in the Mexican state Yucatan:
First, I went to a Yucatec - the Maya archaeological site of Ek' Balam. This is the former city of the Mayan civilization, which existed from the 3rd century BC.
Nowadays, there's a museum anyone can visit for $6.50 (as of 2015).
The main pyramid of Ek' Balam is a majestic building with lots of steps.
Unlike most of the Mayan pyramids in Mexico, which are forbidden to ascend for several years on the strong recommendation of UNESCO, there were no such restrictions in Ek' Balam, so you can climb the pyramid.
From above, at a height of 98 feet (30 meters), there's a view of the Acropolis and a small pyramid, which is also called the "twin pyramid".
It is much more difficult to descend: the steps are quite high (15-19 inches/ 40-50 cm each) and narrow. People have to go down sideways, or turn their body as they ascend.
Everyone should be especially careful, as one awkward movement is enough to fly down the millennial stairs from the height of the tenth floor. I doubt you would like it.
The main Mayan pyramid complex not far from Ek' Balam -
. It is translated as the "mouth of the well of water sorcerers". Now it is a place of pilgrimage for tourists from all over the world.
The entrance ticket cost about $11 (as of 2015).
One can order the services of a guide. Note that the prices are indicated in Mexican peso.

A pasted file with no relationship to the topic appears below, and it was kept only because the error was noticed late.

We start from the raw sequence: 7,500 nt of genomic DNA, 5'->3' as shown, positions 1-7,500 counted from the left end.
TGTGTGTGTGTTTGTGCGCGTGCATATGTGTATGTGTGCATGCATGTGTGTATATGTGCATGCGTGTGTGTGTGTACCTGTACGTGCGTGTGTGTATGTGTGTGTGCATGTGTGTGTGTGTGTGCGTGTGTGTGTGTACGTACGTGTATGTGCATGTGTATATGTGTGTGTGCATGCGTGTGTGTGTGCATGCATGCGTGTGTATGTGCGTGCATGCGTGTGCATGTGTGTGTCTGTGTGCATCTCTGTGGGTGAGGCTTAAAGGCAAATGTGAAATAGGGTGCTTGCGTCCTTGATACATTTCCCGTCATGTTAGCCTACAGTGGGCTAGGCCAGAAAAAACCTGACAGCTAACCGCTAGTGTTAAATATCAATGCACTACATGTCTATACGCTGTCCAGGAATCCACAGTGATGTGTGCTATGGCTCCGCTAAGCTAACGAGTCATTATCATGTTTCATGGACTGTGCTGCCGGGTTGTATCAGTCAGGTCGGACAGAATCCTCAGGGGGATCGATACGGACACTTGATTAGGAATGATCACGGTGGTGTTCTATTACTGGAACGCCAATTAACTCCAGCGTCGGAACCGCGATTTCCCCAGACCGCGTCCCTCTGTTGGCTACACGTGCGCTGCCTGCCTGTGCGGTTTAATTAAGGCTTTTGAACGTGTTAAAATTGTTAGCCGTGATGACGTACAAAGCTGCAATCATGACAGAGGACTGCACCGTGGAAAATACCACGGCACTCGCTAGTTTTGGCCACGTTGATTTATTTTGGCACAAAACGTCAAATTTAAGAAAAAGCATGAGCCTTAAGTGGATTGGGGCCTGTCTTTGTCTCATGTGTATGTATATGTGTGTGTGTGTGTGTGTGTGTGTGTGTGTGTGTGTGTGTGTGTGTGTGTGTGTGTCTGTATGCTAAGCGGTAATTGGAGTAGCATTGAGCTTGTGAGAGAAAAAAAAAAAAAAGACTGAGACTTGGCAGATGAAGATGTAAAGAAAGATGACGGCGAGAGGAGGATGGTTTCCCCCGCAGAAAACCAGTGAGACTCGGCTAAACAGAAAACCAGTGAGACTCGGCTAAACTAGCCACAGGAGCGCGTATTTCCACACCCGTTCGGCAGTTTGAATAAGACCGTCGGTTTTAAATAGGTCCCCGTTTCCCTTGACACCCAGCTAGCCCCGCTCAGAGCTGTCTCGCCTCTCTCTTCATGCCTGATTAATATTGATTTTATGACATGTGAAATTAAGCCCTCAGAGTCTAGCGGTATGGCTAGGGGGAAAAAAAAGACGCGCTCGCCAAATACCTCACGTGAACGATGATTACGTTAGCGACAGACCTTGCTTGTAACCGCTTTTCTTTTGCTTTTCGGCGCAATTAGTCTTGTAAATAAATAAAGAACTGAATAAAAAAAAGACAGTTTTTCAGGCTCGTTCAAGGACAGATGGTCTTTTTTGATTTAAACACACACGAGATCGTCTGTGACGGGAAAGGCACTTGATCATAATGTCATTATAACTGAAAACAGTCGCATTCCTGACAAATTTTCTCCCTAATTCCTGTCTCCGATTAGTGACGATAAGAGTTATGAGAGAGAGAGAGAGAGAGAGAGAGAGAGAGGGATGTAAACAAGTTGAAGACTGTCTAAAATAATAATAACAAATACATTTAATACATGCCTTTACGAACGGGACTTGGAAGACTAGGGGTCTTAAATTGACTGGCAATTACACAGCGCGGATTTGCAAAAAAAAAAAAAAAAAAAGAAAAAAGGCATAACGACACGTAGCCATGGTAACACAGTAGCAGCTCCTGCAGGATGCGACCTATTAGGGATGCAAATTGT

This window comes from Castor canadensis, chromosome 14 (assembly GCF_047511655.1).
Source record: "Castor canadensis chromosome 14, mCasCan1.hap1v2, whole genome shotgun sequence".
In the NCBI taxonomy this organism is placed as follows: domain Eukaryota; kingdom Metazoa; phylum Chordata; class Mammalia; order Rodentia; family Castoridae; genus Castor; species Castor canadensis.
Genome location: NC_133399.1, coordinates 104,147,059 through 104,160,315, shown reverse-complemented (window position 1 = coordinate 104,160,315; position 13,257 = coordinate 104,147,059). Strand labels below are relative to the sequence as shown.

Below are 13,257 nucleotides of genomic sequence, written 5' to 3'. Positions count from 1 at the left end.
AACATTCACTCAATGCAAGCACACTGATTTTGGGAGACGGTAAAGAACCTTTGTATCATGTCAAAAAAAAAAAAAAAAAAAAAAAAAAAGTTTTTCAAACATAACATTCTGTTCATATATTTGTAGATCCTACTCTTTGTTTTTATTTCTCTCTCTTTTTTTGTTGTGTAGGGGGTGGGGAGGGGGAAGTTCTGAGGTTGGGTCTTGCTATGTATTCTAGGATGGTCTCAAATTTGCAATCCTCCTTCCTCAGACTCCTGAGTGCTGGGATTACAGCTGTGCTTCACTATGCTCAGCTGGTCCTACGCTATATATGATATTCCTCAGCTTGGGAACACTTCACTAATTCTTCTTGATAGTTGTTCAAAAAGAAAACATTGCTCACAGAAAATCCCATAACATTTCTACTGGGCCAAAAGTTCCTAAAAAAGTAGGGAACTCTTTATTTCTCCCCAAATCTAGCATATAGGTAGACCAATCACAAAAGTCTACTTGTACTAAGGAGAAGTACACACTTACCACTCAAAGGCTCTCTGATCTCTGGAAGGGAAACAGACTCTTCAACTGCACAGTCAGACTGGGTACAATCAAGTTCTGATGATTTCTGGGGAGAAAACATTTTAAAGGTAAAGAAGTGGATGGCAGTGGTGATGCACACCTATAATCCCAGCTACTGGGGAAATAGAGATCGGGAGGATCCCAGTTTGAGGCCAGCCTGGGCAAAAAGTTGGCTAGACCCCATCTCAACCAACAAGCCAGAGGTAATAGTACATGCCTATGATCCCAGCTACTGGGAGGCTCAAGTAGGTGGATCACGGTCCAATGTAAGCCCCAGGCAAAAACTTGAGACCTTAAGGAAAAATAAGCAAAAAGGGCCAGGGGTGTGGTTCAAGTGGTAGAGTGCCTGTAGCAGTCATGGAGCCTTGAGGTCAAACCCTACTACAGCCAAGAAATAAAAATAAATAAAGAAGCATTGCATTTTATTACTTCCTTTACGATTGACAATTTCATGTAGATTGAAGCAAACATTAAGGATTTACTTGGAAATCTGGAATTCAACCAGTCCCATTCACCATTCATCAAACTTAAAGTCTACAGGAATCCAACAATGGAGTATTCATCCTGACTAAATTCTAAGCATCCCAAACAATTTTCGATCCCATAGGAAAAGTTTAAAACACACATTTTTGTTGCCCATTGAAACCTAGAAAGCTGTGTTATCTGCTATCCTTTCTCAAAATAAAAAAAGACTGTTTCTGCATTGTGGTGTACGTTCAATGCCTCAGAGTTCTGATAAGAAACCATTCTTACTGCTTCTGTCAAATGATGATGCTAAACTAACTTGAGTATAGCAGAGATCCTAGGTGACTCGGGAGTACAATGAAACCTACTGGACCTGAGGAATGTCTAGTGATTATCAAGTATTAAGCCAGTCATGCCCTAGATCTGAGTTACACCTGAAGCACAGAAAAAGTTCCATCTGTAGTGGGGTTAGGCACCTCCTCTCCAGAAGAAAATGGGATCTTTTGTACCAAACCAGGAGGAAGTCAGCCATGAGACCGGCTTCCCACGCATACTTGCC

The Temple of Kukulkan (
) is the main structure in the city of Maya. This is a nine-story pyramid, 78 feet (24 meters) tall with broad staircases on each side.
During the spring and autumn equinoxes, at about 3 pm, the sun's rays illuminate the western balustrade of the main staircase of the pyramid in such a way that the light and shadows form the image of seven isosceles triangles constituting the body of a 121 foot (37-meter) tall snake, "creeping" along with the sun toward its own head carved at the base of the stairs.
This is the Temple of Warriors:
Tourists mostly crowded together around the main pyramid. If you clap your hands a little apart from the western stairs, the pyramid will respond with a heavy echo.
There were souvenirs sold around.
This is a large field for ball games:
The ball games were quite bloodthirsty for Maya at Chichen Itza: the losing team was subject to direct killing in the same field at the end of a special sacrificial site. If the local Bishop was "supportive", only the captain of the losing team was killed, by decapitation.
There were other, partially destroyed buildings in Chichen Itza:
Next day I went to Uxmal - a small town about an hour from Merida.
There were plenty of varans.
The main pyramid of Uxmal impressed me the most:
There's also an ancient field for ball games.
I was very impressed with the pyramids.